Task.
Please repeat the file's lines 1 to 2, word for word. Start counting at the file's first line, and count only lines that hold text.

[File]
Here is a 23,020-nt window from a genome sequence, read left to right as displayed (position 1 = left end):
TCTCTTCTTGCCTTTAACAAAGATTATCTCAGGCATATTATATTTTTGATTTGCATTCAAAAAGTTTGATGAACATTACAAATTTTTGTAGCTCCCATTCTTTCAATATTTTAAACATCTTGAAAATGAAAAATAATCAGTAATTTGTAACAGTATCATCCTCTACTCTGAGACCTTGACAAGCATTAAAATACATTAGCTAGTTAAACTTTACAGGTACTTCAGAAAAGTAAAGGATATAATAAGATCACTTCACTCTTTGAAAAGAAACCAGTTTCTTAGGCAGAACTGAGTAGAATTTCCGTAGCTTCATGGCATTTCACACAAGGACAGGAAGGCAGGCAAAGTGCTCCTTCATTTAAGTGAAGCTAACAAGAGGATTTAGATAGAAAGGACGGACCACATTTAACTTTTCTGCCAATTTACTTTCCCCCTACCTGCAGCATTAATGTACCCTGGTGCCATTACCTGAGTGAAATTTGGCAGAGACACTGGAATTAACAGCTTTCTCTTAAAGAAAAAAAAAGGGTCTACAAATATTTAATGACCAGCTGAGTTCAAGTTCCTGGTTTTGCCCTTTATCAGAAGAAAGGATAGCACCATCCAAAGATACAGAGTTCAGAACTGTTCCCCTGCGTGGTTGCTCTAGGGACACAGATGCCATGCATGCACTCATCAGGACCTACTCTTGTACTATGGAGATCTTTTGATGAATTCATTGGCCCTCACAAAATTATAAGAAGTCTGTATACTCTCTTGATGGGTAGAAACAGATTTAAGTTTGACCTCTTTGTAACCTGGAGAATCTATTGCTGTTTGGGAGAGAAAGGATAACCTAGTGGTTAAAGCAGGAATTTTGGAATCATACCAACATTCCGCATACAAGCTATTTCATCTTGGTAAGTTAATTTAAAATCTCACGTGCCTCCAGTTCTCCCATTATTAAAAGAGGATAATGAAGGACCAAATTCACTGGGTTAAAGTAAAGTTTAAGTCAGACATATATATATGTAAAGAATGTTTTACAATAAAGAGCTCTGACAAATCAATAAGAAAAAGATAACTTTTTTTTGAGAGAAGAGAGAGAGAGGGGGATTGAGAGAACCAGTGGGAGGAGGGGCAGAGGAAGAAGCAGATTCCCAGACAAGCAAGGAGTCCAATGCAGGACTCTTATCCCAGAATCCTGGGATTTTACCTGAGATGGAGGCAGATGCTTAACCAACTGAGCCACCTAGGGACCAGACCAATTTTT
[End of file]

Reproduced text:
Here is a 23,020-nt window from a genome sequence, read left to right as displayed (position 1 = left end):
TCTCTTCTTGCCTTTAACAAAGATTATCTCAGGCATATTATATTTTTGATTTGCATTCAAAAAGTTTGATGAACATTACAAATTTTTGTAGCTCCCATTCTTTCAATATTTTAAACATCTTGAAAATGAAAAATAATCAGTAATTTGTAACAGTATCATCCTCTACTCTGAGACCTTGACAAGCATTAAAATACATTAGCTAGTTAAACTTTACAGGTACTTCAGAAAAGTAAAGGATATAATAAGATCACTTCACTCTTTGAAAAGAAACCAGTTTCTTAGGCAGAACTGAGTAGAATTTCCGTAGCTTCATGGCATTTCACACAAGGACAGGAAGGCAGGCAAAGTGCTCCTTCATTTAAGTGAAGCTAACAAGAGGATTTAGATAGAAAGGACGGACCACATTTAACTTTTCTGCCAATTTACTTTCCCCCTACCTGCAGCATTAATGTACCCTGGTGCCATTACCTGAGTGAAATTTGGCAGAGACACTGGAATTAACAGCTTTCTCTTAAAGAAAAAAAAAGGGTCTACAAATATTTAATGACCAGCTGAGTTCAAGTTCCTGGTTTTGCCCTTTATCAGAAGAAAGGATAGCACCATCCAAAGATACAGAGTTCAGAACTGTTCCCCTGCGTGGTTGCTCTAGGGACACAGATGCCATGCATGCACTCATCAGGACCTACTCTTGTACTATGGAGATCTTTTGATGAATTCATTGGCCCTCACAAAATTATAAGAAGTCTGTATACTCTCTTGATGGGTAGAAACAGATTTAAGTTTGACCTCTTTGTAACCTGGAGAATCTATTGCTGTTTGGGAGAGAAAGGATAACCTAGTGGTTAAAGCAGGAATTTTGGAATCATACCAACATTCCGCATACAAGCTATTTCATCTTGGTAAGTTAATTTAAAATCTCACGTGCCTCCAGTTCTCCCATTATTAAAAGAGGATAATGAAGGACCAAATTCACTGGGTTAAAGTAAAGTTTAAGTCAGACATATATATATGTAAAGAATGTTTTACAATAAAGAGCTCTGACAAATCAATAAGAAAAAGATAACTTTTTTTTGAGAGAAGAGAGAGAGAGGGGGATTGAGAGAACCAGTGGGAGGAGGGGCAGAGGAAGAAGCAGATTCCCAGACAAGCAAGGAGTCCAATGCAGGACTCTTATCCCAGAATCCTGGGATTTTACCTGAGATGGAGGCAGATGCTTAACCAACTGAGCCACCTAGGGACCAGACCAATTTTT